4. Choose a trusted phone number where Apple will send the two-factor authentication code during set up and in the future.

    You can add more than one trusted phone number.

  5. Enter the code you use to unlock your iPhone.

  6. Choose to receive verification codes in a text message or phone call, then tap Send to save your choices.

    Entering a trusted phone number on an iPhone
  7. Once Apple's servers have verified that the code is correct, two-factor authentication is enabled for your Apple ID.

Secure your iPhone with a passcode (and, ideally, Touch ID or Face ID) to prevent a thief from accessing the phone.

How to Use Two-Factor Authentication on Your Apple ID

With your account secured, you won't need to enter the second factor on the same device again unless you completely sign out or erase the device. You'll only need to enter it if you want to access your Apple ID from a new, non-trusted device.

To authorize a new device:

  1. When you enter your Apple ID and password on a new device, a window appears on a trusted device and alerts you that someone is trying to sign in to your Apple ID. The window may include your Apple ID, the device, and the location.

    Sign-in attempt screen on a MacBook
  2. If this isn't you, or it seems suspicious, tap Don't Allow. If it's you, tap Allow.

    The options to allow or not allow a sign-in attempt to an Apple ID.
  3. Apple generates and sends a six-digit code to your iPhone.

    iPhone screens showing a sign-in attempt and the six-digit verification code
  4. Enter the code on the device you're using to sign in.

    Entering the verification code on a Mac
  5. You can now access your Apple ID.

How to Manage Your Trusted Devices on iPhone

If you need to change the status of a device from trusted to untrusted (for instance, if you sold the device without erasing it), you can do that. Here's how:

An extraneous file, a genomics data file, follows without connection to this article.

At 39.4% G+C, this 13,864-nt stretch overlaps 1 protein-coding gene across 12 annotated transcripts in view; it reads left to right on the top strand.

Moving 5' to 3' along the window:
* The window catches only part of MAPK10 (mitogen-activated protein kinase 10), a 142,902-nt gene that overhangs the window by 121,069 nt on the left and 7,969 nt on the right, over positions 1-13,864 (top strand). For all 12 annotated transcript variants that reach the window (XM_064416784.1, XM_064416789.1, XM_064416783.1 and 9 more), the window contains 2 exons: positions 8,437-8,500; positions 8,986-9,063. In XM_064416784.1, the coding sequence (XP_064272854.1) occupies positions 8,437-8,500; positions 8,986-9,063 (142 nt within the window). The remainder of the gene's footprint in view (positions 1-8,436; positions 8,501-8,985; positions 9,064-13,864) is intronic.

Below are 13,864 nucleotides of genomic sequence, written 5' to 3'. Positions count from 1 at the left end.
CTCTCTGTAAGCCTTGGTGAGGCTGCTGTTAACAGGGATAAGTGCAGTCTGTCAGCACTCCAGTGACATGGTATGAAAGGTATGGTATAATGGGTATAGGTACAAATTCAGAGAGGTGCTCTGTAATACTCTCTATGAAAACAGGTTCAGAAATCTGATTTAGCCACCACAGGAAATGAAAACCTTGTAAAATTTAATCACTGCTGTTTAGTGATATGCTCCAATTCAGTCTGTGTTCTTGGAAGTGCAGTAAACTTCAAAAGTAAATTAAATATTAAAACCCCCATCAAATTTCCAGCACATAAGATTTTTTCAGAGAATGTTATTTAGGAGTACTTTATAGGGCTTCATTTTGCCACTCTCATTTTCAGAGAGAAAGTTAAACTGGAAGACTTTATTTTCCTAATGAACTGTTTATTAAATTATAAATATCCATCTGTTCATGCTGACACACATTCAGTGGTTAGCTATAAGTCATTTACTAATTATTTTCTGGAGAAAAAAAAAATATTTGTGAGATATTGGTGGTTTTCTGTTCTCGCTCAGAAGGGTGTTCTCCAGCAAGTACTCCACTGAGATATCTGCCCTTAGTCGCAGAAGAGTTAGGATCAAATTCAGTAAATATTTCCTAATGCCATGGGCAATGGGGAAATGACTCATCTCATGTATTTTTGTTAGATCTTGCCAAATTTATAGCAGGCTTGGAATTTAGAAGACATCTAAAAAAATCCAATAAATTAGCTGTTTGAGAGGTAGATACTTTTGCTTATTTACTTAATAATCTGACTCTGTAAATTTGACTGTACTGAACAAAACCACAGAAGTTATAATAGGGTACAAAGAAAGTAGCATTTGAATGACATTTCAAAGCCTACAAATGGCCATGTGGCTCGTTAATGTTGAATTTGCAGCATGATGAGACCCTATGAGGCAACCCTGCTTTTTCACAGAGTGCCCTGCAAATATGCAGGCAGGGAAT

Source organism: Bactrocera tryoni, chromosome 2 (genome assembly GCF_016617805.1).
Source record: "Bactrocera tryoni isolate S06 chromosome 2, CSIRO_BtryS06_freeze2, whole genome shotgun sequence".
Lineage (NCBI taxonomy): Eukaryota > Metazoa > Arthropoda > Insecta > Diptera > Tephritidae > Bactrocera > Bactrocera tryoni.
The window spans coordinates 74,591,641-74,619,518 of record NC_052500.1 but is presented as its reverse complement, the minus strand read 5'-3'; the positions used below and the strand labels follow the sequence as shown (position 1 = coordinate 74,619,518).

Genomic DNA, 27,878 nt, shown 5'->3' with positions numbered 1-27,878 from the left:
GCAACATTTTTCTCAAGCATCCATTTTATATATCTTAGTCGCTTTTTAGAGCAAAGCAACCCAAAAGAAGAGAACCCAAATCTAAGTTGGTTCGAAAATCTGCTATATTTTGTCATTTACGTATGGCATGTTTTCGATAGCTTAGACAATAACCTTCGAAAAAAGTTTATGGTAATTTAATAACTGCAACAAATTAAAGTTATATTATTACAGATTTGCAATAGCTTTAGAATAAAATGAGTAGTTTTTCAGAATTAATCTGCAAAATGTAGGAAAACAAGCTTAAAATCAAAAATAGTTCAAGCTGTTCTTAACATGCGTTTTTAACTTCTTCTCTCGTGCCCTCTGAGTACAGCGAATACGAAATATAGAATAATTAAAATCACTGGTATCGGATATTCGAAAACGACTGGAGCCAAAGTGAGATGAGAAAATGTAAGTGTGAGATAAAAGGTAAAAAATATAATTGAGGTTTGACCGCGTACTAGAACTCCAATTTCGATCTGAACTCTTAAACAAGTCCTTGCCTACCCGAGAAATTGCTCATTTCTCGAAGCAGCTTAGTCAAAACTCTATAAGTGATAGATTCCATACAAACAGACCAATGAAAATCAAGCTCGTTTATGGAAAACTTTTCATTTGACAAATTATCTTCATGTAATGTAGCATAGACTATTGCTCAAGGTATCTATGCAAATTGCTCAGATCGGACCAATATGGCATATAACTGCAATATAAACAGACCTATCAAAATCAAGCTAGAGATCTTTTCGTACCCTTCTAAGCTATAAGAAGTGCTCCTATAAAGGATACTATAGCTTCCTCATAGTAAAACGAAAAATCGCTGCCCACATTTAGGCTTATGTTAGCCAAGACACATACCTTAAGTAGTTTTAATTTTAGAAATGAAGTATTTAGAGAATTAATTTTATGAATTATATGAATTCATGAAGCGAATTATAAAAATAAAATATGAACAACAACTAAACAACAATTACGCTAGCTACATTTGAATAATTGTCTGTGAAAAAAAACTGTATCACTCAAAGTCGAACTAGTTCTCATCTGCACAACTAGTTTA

1. Return to your account page. Open Settings and tap your name.

  2. In the Device Info screen, tap the device you want to remove, then tap Remove from Account.

  3. In the confirmation screen, tap Remove.

    Removing a device from your Apple ID
  4. Repeat these steps for any additional devices you want to remove.

How to Manage Your Trusted Devices on the Web

The process for managing devices on the internet is a little different.

  1. Sign in to your account at the Apple ID website.

  2. Scroll to the Devices section to see every device that uses your Apple ID.

    The Devices section on the Apple ID site
  3. Choose the one you want to remove, and then select Remove from account.

    Removing a device from Apple ID account
  4. Confirm your choice, and the device will leave your account.

Turn Off Two-Factor Authentication on Your Apple ID

Once two-factor authentication is enabled on your Apple ID, you cannot deactivate it. That isn't necessarily a bad thing; turning off two-factor makes your accounts more vulnerable.

Set Up Two-Factor Authentication on Other Common Accounts

Apple ID isn't the only common account on most iPhones that can be secured with two-factor authentication. Consider setting it up on any accounts that contain personal, financial, or other sensitive information. This includes setting up two-factor authentication on Gmail accounts or adding it to Facebook accounts.